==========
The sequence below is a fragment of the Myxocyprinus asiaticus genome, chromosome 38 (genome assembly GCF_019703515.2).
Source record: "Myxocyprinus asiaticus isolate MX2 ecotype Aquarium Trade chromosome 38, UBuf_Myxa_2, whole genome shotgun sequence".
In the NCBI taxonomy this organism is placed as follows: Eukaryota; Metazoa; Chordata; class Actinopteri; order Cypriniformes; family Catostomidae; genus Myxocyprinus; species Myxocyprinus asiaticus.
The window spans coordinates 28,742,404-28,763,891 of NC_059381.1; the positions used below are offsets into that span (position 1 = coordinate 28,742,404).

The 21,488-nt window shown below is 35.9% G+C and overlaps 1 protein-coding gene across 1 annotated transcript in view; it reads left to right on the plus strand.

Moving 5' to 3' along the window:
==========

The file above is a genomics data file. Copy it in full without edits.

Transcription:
The sequence below is a fragment of the Myxocyprinus asiaticus genome, chromosome 38 (genome assembly GCF_019703515.2).
Source record: "Myxocyprinus asiaticus isolate MX2 ecotype Aquarium Trade chromosome 38, UBuf_Myxa_2, whole genome shotgun sequence".
In the NCBI taxonomy this organism is placed as follows: Eukaryota; Metazoa; Chordata; class Actinopteri; order Cypriniformes; family Catostomidae; genus Myxocyprinus; species Myxocyprinus asiaticus.
The window spans coordinates 28,742,404-28,763,891 of NC_059381.1; the positions used below are offsets into that span (position 1 = coordinate 28,742,404).

The 21,488-nt window shown below is 35.9% G+C and overlaps 1 protein-coding gene across 1 annotated transcript in view; it reads left to right on the plus strand.

Moving 5' to 3' along the window: